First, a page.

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Dogbert stands at a desk and types, "Although raising children is difficult, be assured that you will get help from a power greater than yourself." Dogbert types, "Teach your children about the higher power and about the 'Great Book' which will give them direction." A baby sits in a chair in front of a television. The father says, "They're called 'tv listings.' Without them, you're just flipping."
Dilbert sits at his desk. Dogbert enters wearing a pair of antennae and asks, "What do you think of my disguise?" Dogbert continues, "I'm going to tell the media that I'm a space alien with unstoppable powers. With luck, the nations of the world will surrender without a fight." Dilbert asks, "You think people are idiots . . . Don't you?" Dogbert shows Dilbert a photograph and says, "This is what I looked like before the disguise."
Dilbert stands in the middle of a crowd of Elbonians, spreads his arms and yells, "Elbonians hear me! You must end your futile civil war." Dilbert gestures toward a pig and continues, "You've been loving your animals and fighting each other. A civilized country should slaughter the animals and simply discriminate economically against each other!" Dilbert asks an Elbonian, "How did my speech go over?" The Elbonian points to the pig and says, "I'm sold, but I think the Secretary of State was a bit put off."
An Elbonian lies face down in the mud. Another Elbonian man says to Dilbert, "You crushed our leader. Now YOU must be the new rebel leader." Dilbert replies, "I'm a diplomat, on a peace mission." The Elbonian says, "A wise Elbonian once said 'In a race between a rock and a pig, don't varnish your clams.'" Dilbert says, "That's stupid." The Elbonian crosses his arms and asks, "What kind of diplomat are you??" Dilbert replies, "First day on the job . . . Gimme a break."
Dogbert sits on the hassock watching tv. Dilbert says, "You should read books instead of watching television all the time, Dogbert." Dogbert asks, "Why?" Dilbert replies, "Books are more educational because they don't have any sound or pictures." Dilbert continues, "And books are challenging because it takes hours to read something that television could convey with one image." Dilbert continues, "And books make you think because they have more complex plots." Dilbert continues, "In fact, you can read entire books without even figuring out what the story was about." Dilbert continues, "Now compare that with all the junk you're watching." Dogbert says, "I just watched the story of how DNA was discovered, then learned to bake a cake from scratch, and now I'm learning the causes of global warming." Dogbert asks, "What are you reading?" Dilbert replies, "It's called 'The Poodle Who Killed.'"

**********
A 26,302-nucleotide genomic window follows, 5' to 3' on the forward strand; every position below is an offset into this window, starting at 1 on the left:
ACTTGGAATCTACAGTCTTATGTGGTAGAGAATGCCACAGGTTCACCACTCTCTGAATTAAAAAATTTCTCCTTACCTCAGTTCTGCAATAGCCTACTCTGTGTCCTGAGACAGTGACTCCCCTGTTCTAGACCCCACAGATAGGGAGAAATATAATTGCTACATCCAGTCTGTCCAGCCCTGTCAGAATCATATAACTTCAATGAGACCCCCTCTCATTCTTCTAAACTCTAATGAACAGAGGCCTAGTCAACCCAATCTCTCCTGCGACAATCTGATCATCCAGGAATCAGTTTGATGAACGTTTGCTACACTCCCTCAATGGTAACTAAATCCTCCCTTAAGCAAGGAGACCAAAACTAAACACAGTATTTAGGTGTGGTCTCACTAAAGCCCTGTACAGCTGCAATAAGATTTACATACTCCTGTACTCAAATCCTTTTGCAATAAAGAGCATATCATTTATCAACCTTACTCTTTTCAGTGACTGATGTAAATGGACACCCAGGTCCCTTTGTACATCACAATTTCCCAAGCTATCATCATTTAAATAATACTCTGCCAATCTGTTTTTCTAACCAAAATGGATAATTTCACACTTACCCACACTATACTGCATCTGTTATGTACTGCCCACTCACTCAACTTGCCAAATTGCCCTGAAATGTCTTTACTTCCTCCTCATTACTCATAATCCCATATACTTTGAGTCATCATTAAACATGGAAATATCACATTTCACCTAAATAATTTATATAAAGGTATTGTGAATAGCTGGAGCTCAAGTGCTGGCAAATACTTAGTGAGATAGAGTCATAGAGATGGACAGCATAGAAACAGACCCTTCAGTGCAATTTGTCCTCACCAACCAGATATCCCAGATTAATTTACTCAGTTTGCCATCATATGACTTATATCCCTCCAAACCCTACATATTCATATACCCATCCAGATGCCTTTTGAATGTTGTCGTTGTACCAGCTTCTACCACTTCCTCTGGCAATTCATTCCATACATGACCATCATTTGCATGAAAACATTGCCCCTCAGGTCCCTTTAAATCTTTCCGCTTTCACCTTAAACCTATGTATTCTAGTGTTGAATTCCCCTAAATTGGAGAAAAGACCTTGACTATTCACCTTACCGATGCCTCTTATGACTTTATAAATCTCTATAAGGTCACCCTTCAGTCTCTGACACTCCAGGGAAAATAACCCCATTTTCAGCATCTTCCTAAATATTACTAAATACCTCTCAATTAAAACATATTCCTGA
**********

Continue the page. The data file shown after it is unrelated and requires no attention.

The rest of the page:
Dilbert sits at the desk and Dogbert sits next to him. Dilbert says, "There . . . I think I've invented a way to send vast amounts of data without fiber optic cables." Dilbert continues, "It's a simple application of J. S. Bell's theorem. He showed that if you break up a molecule and change the spin of one electron, the spin of the other electrons originally joined will immediately change too, no matter where they are." Dilbert asks, "What do you think the fiber optic industry will give me for this." Dogbert replies, "A horse's head in your bed."
Dilbert stands at a desk in front of a computer and video camera. Dilbert says, "It's called multimedia, Dogbert. Now I can include video and music with my computer programs." Dilbert continues, "This morning I added my face plus the theme song from 'Star Wars' to my budget spreadsheet." Dilbert continues, "I already forgot how I survived without it." Dogbert replies, "It can get pretty ugly when science and art collide."
An instructor says to Dilbert, Wally and Alice, "This next exercise is always a favorite." The instructor points to a muddy streambed and says, "Using only a rope, your team must figure out how to cross the muddy patch without getting your feet dirty." The instructor lies across the muddy patch, bound by the rope. He says, I could have been a forest ranger, but no-o-o-o . . ."
Dilbert and Dogbert sit on a stone wall in the park. Dilbert says, "The problem with modern society is that we have no traditions." Dilbert continues, "We should create some traditions for future generations." Dogbert asks, "How do you create a tradition?" Dilbert replies, "Well, you just do something ridiculous every year at the same time." Dilbert continues, "Eventually other people join in and then it's a tradition." Dogbert says, "Ooh, how about 'Annual Nose-Sausage Day'? You dress in colorful robes and stick sausages in your nose!" Dilbert says, "Yes, yes . . . And we'll do a squirrel dance and shout 'kaloo--kalah' at the sun!" Dilbert says, "Or maybe not." Dogbert says, "You lost me with the squirrel dance."
Dogbert sits in a chair holding a pen and a pad of paper. Dogbert listens as a patient says, "We have a running fight over how to squeeze the tube of toothpaste." A man who is sitting next to a woman who looks like a pig says, "I like to squeeze it from the bottom. She prefers to empty the tube on the rug and roll around in it." Dogbert asks, "At night, does she 'hog' the blankets and snort?" The man replies, "Wow, it's like you know her."